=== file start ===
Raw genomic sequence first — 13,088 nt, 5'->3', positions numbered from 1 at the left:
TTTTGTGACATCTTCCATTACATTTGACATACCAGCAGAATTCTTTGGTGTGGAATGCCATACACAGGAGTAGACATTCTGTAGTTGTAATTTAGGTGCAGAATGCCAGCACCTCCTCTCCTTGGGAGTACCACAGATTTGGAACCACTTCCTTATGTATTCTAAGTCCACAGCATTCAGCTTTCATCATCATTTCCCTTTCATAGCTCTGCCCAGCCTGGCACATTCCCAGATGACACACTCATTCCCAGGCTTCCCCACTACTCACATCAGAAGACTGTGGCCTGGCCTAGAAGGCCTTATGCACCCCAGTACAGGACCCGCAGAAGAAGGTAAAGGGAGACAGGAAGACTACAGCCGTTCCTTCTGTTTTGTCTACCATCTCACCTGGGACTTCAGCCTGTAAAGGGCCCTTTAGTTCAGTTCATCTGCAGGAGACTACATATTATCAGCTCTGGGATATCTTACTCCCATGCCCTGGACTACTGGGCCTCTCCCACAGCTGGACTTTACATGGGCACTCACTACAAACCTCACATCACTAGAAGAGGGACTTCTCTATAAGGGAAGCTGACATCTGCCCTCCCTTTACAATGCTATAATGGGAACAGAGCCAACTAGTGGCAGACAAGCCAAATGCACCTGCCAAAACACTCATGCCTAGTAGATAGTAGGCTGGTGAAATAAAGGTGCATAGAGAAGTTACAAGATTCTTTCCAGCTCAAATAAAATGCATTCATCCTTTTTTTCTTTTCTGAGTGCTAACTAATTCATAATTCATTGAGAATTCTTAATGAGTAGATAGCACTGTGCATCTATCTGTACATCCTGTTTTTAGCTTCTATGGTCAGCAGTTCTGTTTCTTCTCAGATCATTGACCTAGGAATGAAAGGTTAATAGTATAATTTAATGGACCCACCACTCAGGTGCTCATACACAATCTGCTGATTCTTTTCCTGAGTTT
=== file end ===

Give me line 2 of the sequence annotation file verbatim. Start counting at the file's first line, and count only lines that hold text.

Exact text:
TTTTGTGACATCTTCCATTACATTTGACATACCAGCAGAATTCTTTGGTGTGGAATGCCATACACAGGAGTAGACATTCTGTAGTTGTAATTTAGGTGCAGAATGCCAGCACCTCCTCTCCTTGGGAGTACCACAGATTTGGAACCACTTCCTTATGTATTCTAAGTCCACAGCATTCAGCTTTCATCATCATTTCCCTTTCATAGCTCTGCCCAGCCTGGCACATTCCCAGATGACACACTCATTCCCAGGCTTCCCCACTACTCACATCAGAAGACTGTGGCCTGGCCTAGAAGGCCTTATGCACCCCAGTACAGGACCCGCAGAAGAAGGTAAAGGGAGACAGGAAGACTACAGCCGTTCCTTCTGTTTTGTCTACCATCTCACCTGGGACTTCAGCCTGTAAAGGGCCCTTTAGTTCAGTTCATCTGCAGGAGACTACATATTATCAGCTCTGGGATATCTTACTCCCATGCCCTGGACTACTGGGCCTCTCCCACAGCTGGACTTTACATGGGCACTCACTACAAACCTCACATCACTAGAAGAGGGACTTCTCTATAAGGGAAGCTGACATCTGCCCTCCCTTTACAATGCTATAATGGGAACAGAGCCAACTAGTGGCAGACAAGCCAAATGCACCTGCCAAAACACTCATGCCTAGTAGATAGTAGGCTGGTGAAATAAAGGTGCATAGAGAAGTTACAAGATTCTTTCCAGCTCAAATAAAATGCATTCATCCTTTTTTTCTTTTCTGAGTGCTAACTAATTCATAATTCATTGAGAATTCTTAATGAGTAGATAGCACTGTGCATCTATCTGTACATCCTGTTTTTAGCTTCTATGGTCAGCAGTTCTGTTTCTTCTCAGATCATTGACCTAGGAATGAAAGGTTAATAGTATAATTTAATGGACCCACCACTCAGGTGCTCATACACAATCTGCTGATTCTTTTCCTGAGTTT